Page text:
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Covert persecution on the rise

By June 11, 2012

Indonesia (MNN) — The rise of covert persecution tactics on Christians in Indonesia may be moving this country up the rankings on the World Watch List of worst places for Christians to live.

According to Compass Direct News, last year Indonesia had a total of 64 cases of violation on Christian freedoms. This year, Indonesia has reached nearly two-thirds of that number already with 40 Christian freedom violations in these first five months.

22 churches have been forced to close down by the Indonesian government this year. 18 of those occurred just within the last month in the Aceh Province after the election of a hard-line Islamic governor.

Direct violence has also increased. On May 17, 600 Islamists threw bags of urine and ditch water at 100 members of the Philadelphia Batak Christian Protestant Church in Eastern Indonesia. So far this year, the extremist group, Islamic Defenders Front, has carried out two attacks on the Gereja Pentakosta di Indonesia church.

If this trend of persecution continues through the year, marginalization of Indonesian Christians will have increased by 50%. This will be the third year in a row that persecution has gone up.

However, the trials Christians in Indonesia face don’t always make the news.

Greg Musselman with Voice of the Martyrs, Canada says, “The persecution is not as violent [in Indonesia] as in places like Nigeria, which gets a lot of coverage, but it’s an ongoing situation there. Christians are marginalized, and with the rise of more of a militant Islam, there’s concern that it’s going to become even worse in Indonesia.”

While violent persecution still happens in Indonesia, Musselman says that even the passive-aggressive restrictions on the church need to be taken seriously. “[In] Indonesia, because it’s just more subtle pressure on Christians, it has a very devastating effect on people who are willing to reach out….When it’s more violent, [people] have to make a decision, ‘Are we willing to spread the Gospel in the face of such danger?’”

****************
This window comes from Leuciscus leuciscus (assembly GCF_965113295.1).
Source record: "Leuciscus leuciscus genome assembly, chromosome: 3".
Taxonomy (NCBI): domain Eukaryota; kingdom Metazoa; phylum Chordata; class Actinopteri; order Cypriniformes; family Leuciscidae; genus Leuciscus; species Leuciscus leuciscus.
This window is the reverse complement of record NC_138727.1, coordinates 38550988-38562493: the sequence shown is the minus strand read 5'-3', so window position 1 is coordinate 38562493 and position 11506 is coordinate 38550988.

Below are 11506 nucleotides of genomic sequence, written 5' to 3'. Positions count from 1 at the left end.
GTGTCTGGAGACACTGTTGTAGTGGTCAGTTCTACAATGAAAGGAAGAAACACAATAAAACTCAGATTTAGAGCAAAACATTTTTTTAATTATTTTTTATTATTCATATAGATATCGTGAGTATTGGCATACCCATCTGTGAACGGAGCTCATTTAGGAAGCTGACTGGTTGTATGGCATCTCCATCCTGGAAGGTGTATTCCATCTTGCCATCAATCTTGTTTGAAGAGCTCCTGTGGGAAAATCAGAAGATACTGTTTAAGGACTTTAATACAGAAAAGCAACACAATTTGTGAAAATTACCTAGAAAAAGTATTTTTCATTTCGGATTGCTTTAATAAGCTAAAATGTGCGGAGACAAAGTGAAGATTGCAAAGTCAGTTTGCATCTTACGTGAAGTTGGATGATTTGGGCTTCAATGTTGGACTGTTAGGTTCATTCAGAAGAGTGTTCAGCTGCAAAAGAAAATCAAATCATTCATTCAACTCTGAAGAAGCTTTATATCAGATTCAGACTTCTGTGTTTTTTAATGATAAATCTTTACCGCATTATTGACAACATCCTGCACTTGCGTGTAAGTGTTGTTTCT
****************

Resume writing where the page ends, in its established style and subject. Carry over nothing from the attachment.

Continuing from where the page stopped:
“It’s an ongoing, always underlying [pressure in] the life of the church there. In some ways they accept that and say, ‘Well, this is just the way it is.’” Musselman begs the question, “When do you speak up and say, ‘Enough is enough and we’re going to meet no matter what and the government can’t do this to us?' Does that fuel more persecution?”

Some would say because select Islamic groups have been disbanded, like the Laskar Jihad back in 2002, that persecution of Christians in Indonesia can’t be that bad.

But Musselman points out, “The way things are going with the rise of some of these Islamic groups, they disappear, then they come back as a new name…. The reality is: there are other [Islamic] groups that are starting to come together in this worldwide networking between the groups like Al Qaeda, Boko Haram, and Nigeria.”

A review on the Laskar Jihad published last year by GlobalSecurity.org says although it’s officially disbanded, the group continues activities of persecution and marginalization of Christians and other ethnic minorities on the Indonesian islands.

Despite all this, the church in Indonesia is steadily growing.

Musselman was encouraged by meetings he had with Indonesian believers in underground Bible colleges and discipleship training centers. “The passion of these young people to go and plant churches, and the amazing stories that we’re hearing [about people] coming to Jesus Christ…they’re phenomenal stories.”

Please be praying for safety and growth of the church in Indonesia. “I can only see that this more sophisticated persecution from the militant Islamist side—which is the issue in Indonesia—is getting stronger,” says Musselman. “The church needs to be even stronger than the persecution coming at them.”

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